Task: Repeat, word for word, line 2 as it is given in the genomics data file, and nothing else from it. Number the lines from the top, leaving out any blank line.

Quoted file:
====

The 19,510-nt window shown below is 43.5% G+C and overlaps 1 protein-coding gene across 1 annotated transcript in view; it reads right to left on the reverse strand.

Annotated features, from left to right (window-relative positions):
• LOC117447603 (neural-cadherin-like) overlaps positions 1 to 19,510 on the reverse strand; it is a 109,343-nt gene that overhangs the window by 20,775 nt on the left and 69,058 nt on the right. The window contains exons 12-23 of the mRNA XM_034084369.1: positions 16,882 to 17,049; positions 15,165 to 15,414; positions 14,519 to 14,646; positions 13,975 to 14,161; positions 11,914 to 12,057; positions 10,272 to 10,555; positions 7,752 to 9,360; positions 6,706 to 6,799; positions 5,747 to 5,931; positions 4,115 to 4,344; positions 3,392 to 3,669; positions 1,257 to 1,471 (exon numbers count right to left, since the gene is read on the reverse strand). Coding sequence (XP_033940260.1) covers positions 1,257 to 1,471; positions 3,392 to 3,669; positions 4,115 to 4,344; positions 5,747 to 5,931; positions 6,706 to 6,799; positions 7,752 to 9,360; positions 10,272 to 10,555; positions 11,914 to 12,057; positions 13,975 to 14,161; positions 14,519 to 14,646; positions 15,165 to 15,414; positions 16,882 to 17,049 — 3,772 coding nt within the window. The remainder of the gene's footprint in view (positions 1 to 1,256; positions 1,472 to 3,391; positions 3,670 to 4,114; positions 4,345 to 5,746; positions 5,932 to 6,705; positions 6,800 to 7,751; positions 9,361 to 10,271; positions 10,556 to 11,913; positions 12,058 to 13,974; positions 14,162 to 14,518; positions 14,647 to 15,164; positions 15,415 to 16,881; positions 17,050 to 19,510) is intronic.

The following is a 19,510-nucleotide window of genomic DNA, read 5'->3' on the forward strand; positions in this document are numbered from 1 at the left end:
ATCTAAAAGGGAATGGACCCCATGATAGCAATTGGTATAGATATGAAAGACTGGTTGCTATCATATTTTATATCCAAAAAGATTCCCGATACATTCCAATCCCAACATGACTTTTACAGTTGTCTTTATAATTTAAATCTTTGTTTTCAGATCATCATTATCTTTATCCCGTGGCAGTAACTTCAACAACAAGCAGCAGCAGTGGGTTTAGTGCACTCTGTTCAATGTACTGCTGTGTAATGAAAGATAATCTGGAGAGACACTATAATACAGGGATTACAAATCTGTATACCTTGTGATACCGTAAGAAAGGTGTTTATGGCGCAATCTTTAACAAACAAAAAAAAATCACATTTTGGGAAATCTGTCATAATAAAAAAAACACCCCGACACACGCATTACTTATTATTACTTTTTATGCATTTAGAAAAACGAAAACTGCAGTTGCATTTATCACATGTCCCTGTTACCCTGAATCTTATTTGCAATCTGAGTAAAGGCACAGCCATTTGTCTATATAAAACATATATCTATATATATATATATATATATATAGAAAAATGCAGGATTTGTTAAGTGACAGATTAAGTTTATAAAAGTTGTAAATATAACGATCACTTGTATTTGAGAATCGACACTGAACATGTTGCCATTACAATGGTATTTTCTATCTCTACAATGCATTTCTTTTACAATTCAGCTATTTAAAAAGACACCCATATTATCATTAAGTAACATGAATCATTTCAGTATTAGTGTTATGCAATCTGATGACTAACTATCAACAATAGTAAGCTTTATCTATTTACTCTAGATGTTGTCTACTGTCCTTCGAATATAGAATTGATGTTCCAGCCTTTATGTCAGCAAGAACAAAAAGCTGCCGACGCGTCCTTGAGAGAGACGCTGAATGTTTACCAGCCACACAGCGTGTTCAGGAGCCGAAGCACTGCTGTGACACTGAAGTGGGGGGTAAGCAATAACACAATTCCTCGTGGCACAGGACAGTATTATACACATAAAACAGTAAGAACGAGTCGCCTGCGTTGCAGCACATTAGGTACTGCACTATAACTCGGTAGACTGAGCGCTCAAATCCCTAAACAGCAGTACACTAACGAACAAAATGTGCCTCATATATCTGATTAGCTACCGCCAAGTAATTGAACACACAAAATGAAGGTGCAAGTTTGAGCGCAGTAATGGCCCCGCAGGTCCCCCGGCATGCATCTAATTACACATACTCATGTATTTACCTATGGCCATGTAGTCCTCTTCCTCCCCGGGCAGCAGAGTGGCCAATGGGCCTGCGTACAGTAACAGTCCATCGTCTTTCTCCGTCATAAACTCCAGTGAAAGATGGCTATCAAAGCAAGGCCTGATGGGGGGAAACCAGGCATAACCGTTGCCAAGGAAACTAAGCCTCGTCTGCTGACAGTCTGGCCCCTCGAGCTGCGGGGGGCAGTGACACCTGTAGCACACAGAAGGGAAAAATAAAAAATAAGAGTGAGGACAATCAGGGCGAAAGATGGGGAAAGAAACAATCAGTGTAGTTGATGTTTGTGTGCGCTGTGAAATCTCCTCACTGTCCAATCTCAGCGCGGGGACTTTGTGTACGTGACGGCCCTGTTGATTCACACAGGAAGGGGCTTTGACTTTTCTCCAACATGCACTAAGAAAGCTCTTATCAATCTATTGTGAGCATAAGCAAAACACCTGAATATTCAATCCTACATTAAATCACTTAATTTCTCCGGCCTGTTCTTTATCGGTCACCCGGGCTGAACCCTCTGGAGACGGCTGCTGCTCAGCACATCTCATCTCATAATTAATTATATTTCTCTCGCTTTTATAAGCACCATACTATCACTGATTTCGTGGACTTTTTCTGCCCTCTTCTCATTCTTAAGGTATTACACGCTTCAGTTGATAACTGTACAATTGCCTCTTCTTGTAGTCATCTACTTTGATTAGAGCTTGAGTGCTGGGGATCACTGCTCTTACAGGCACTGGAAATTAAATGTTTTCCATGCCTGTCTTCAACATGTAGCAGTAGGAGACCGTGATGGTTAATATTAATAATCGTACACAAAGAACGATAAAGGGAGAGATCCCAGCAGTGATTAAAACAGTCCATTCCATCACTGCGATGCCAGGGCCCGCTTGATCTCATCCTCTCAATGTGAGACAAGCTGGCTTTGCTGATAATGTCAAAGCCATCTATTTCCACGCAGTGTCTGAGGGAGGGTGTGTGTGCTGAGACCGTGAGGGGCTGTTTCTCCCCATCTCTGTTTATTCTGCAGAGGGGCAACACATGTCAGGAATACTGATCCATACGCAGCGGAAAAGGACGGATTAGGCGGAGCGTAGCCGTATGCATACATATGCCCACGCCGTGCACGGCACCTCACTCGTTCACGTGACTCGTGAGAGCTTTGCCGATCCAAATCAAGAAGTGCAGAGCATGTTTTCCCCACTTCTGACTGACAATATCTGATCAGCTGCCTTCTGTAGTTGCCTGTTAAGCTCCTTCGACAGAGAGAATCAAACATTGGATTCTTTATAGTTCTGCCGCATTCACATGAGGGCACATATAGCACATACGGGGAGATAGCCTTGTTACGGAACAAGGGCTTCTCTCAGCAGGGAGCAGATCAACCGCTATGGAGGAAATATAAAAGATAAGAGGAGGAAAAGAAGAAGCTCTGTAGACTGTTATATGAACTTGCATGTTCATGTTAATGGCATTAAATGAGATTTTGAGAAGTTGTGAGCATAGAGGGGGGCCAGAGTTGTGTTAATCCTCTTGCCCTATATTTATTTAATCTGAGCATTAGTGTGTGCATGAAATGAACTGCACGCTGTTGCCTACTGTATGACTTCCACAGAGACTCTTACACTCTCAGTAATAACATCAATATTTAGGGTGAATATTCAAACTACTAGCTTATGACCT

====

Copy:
Annotated features, from left to right (window-relative positions):